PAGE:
- Hot and cold paper cups
- Milk and juice gable top cartons
- Aseptic drink boxes
- Cosmetic and perfume packaging
- Frozen food packaging
- Candy boxes
- Stand up displays
Major market segments that use coated unbleached Kraft paperboard:
- Frozen food packaging
- Pharmaceutical packaging
- Beverage carrying containers
Major market segments that use uncoated recycled paperboard:
- Composite cans and fiber drums
- Coated Paperboard
Major market segments that use coated recycled paperboard:
- Soap and laundry detergent packaging
- Cookie and cracker packaging
- Paper goods packaging (facial tissue and napkins)
- Cake mix packaging
- Cereal boxes
- Other dry food packaging
Why Use Paperboard?
Performance and Flexibility
Paperboard offers strength and durability to house products of all shapes and sizes, while also offering flexibility. Easy to cut and form, it is both lightweight and strong, which makes it ideal for packaging.
Paperboard packaging is appealing to consumers. Due to processes that make the surface printer-friendly and the ability to either bleach it white or dye the board to desired colors, companies can market their products with bright, fresh writing and images. This is key, as packaging catches consumer’s eyes on store shelves and Internet ads.
Paperboard packaging is made from a renewable resource, trees, that are replanted to ensure a sustainable supply and recovered paper. The U.S. grows more wood than it harvests. There are 20 percent more tress in the U.S. now than there were in 1970. According to the U.S. Environmental Protection Agency (EPA), paper and paperboard packaging, accounts for nearly three-quarters of packaging materials recovered for recycling in the U.S. That is more than any other packaging material.
How is Paperboard Made?
The first step in the process is to make pulp. Pulp can be made from either virgin fiber, which are wood chips, or from recycled paper products.
Wood chips (virgin fiber) are cooked using a chemical process in essentially a pressure cooker known as a digester. The wood fiber is separated into cellulose fibers, lignin (the wood glue that holds the tree together) and other substances such as sugars. Cellulose is an essential building block in the cell walls of trees and plants, helping to make them strong. The pulp is then washed to clean it and separate it further from the other tree components. After the pulp is washed, it is screened for further cleaning.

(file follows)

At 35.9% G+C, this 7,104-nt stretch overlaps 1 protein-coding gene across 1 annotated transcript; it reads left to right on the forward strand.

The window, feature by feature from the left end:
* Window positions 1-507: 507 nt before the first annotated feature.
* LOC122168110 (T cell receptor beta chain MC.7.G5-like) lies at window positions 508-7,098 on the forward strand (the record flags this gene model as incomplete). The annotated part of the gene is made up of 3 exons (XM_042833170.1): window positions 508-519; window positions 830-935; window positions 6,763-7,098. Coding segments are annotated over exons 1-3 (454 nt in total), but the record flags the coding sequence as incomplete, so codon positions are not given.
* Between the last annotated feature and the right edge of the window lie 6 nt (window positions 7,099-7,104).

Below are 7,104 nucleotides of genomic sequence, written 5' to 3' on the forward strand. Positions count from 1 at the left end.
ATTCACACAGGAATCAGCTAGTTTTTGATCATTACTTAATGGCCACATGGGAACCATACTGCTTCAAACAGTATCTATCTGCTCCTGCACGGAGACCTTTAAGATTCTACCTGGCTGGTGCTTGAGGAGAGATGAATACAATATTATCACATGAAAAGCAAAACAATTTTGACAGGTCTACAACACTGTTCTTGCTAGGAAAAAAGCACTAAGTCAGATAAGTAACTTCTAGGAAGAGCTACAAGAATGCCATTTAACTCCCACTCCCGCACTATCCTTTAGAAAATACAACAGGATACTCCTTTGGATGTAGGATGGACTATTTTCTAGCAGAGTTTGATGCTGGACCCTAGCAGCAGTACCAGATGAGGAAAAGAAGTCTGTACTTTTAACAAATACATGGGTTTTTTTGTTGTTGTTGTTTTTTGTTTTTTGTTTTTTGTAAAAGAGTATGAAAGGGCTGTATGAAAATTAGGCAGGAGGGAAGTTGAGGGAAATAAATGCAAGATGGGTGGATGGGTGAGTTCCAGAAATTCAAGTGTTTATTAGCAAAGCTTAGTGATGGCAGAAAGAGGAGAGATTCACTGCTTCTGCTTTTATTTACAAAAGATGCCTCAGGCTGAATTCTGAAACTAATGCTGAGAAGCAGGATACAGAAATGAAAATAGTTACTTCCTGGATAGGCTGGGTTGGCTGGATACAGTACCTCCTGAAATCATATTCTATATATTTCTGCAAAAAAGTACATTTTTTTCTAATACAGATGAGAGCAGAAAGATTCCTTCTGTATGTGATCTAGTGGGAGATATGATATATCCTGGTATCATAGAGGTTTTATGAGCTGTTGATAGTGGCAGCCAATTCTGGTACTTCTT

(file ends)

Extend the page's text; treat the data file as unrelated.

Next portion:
For mills using recycled materials, pulp is made by mixing the recovered fiber with water in what resembles a large blender called a repulper. In the repulper, the pulp is separated to create individual fibers in a slurry. From there, the pulp is washed and screened to further separate the fiber from other debris like dirt.
The pulp then needs to be formed into a sheet on the paper machine. At the wet end of the paper machine, the pulp flows onto a moving endless belt with a screen to filter out water and form a web. Further down the line, in the press section, the pulp, which looks like a sheet, goes through several presses to further remove excess water. At this point the web of material still must shed water, so it passes into a dryer. The dryer is a large cylinder and uses steam to dry the pulp. The wet web of pulp is pressed against the cylinder tightly to dry it through evaporation.
Next, it must be calendered, which means the sheet passed between steel rollers to improve its smoothness and adjust its thickness. Finally, in some instances, coatings are applied to the print side of the paperboard. Then the paperboard is reeled so it can be shipped or cut to customer specifications.